Trust, Social Capital and the Scandinavian Welfare State

Trust, Social Capital and the Scandinavian Welfare State

Explaining the Flight of the Bumblebee

Gunnar L.H. Svendsen and Gert T. Svendsen

Denmark exemplifies the puzzle of socio-economic success in Scandinavia. Populations are thriving despite the world’s highest levels of tax and generous social benefits. Denmark would appear to be a land of paradise for free-riders and those who want ‘money for nothing’. However, the national personality is characterized both by cooperation in everyday life and the numerous ‘hard-riders’ who make extraordinary contributions. Applying Bourdieuconomics, the authors focus on contemporary case studies to explain how social capital and trust are used to counteract free-riding and enable the flight of the Scandinavian welfare state ‘bumblebee’.

Chapter 6: Private sector: using social capital in firms

Gunnar L.H. Svendsen and Gert T. Svendsen

Subjects: economics and finance, evolutionary economics, public choice theory, politics and public policy, public choice, public policy, social policy and sociology, comparative social policy, sociology and sociological theory, welfare states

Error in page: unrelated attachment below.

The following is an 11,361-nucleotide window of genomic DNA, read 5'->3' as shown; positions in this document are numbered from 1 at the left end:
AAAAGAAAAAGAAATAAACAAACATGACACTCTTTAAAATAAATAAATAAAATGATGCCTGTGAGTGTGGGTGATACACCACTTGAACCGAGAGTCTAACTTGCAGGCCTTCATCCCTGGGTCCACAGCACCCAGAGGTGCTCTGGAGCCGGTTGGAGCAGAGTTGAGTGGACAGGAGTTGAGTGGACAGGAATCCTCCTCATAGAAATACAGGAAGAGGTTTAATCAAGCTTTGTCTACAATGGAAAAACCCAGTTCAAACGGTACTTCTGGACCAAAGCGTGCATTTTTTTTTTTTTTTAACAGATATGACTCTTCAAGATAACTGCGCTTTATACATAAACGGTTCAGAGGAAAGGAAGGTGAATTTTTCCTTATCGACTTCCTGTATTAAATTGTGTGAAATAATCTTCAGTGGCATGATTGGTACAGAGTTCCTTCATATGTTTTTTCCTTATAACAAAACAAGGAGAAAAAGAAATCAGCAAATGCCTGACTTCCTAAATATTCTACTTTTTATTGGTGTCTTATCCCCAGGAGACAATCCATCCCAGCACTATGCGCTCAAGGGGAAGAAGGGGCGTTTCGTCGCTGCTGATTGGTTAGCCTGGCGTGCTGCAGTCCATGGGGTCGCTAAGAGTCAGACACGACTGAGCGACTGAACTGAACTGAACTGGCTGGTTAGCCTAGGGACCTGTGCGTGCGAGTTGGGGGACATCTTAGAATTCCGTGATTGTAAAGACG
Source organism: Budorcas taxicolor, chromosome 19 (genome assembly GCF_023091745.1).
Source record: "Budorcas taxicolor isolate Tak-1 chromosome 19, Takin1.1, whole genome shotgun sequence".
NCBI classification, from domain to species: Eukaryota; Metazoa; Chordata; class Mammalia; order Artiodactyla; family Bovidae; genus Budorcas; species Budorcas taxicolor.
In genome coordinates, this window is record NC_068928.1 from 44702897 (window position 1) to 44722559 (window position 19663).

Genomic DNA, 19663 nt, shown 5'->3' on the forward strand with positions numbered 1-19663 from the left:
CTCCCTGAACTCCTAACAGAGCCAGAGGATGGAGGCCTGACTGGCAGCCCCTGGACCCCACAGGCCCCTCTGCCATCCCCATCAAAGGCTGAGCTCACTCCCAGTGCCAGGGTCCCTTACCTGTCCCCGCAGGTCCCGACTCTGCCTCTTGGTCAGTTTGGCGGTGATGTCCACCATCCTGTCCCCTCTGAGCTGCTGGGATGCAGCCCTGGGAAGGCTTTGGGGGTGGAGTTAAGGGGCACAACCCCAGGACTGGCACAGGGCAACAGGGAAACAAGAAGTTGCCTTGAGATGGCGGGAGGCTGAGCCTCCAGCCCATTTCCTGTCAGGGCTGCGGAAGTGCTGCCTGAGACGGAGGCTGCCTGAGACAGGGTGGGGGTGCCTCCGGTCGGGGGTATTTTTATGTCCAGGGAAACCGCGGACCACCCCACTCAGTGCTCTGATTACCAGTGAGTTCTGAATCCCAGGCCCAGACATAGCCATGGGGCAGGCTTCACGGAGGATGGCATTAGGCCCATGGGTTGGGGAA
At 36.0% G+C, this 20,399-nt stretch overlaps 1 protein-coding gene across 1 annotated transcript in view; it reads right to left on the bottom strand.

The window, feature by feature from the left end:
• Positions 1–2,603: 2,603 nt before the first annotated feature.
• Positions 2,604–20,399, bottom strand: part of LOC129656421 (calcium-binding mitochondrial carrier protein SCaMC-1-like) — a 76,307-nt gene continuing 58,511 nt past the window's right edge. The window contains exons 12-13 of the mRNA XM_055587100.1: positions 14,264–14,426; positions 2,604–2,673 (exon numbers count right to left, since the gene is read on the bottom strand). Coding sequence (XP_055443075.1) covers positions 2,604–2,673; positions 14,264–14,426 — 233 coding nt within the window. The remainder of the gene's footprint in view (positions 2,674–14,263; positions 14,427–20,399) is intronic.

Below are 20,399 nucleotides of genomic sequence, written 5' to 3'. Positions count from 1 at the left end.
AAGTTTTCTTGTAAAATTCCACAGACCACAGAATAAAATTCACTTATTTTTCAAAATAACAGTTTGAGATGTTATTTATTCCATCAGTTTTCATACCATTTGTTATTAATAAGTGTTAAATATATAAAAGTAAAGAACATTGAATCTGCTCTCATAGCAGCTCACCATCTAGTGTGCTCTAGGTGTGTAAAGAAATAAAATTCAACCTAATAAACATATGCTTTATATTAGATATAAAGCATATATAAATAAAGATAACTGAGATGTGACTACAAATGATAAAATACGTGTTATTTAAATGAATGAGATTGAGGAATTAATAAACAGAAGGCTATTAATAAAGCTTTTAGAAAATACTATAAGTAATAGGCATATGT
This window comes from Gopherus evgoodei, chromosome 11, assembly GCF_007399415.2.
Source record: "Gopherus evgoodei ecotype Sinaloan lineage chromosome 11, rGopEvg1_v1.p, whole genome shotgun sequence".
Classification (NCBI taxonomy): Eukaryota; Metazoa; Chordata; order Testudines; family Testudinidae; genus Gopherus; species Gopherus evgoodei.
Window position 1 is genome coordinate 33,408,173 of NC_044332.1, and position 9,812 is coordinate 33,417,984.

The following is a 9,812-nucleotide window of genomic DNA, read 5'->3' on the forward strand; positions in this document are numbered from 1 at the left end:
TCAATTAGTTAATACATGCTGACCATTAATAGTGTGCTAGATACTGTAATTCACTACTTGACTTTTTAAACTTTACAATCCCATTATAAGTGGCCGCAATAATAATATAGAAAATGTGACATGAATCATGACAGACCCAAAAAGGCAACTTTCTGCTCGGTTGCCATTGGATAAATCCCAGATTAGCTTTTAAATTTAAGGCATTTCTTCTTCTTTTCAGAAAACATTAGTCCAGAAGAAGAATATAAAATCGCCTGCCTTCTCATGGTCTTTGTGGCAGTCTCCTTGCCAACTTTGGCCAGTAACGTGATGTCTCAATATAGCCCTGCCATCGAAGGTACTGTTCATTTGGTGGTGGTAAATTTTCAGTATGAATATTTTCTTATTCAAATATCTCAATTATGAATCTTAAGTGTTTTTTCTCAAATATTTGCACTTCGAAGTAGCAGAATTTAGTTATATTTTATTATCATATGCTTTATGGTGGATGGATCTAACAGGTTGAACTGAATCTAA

Chapter 6 turned to the private sector and combined Bourdieuconomics with prisoner’s dilemma theory. It was demonstrated how private entrepreneurs convert – or do not convert – social capital into economic capital. Against this background, and combining sociology and microeconomics, we analyzed specific strings of capital conversion in time and space. We generally argued that people perpetually transform tangible and intangible forms of capital according to certain “laws of conversion.” More specifically, we focused on how private entrepreneurs actually behaved in everyday life. This was done by applying prisoner’s dilemma (PD) game theory to the empirical patterns from extensive in-depth interviews with private entrepreneurs in Denmark. The four Danish cases illustrated cooperation versus defection outcomes in the PD matrix. The first three games were successful win–win games. The fourth game ended up in a “conversion failure,” which landed the entrepreneur in the “wrong” PD quadrant. Overall, it is observed how entrepreneurs often succeed in actually capitalizing on beneficial bridging and bonding social capital in a Scandinavian welfare state like Denmark.

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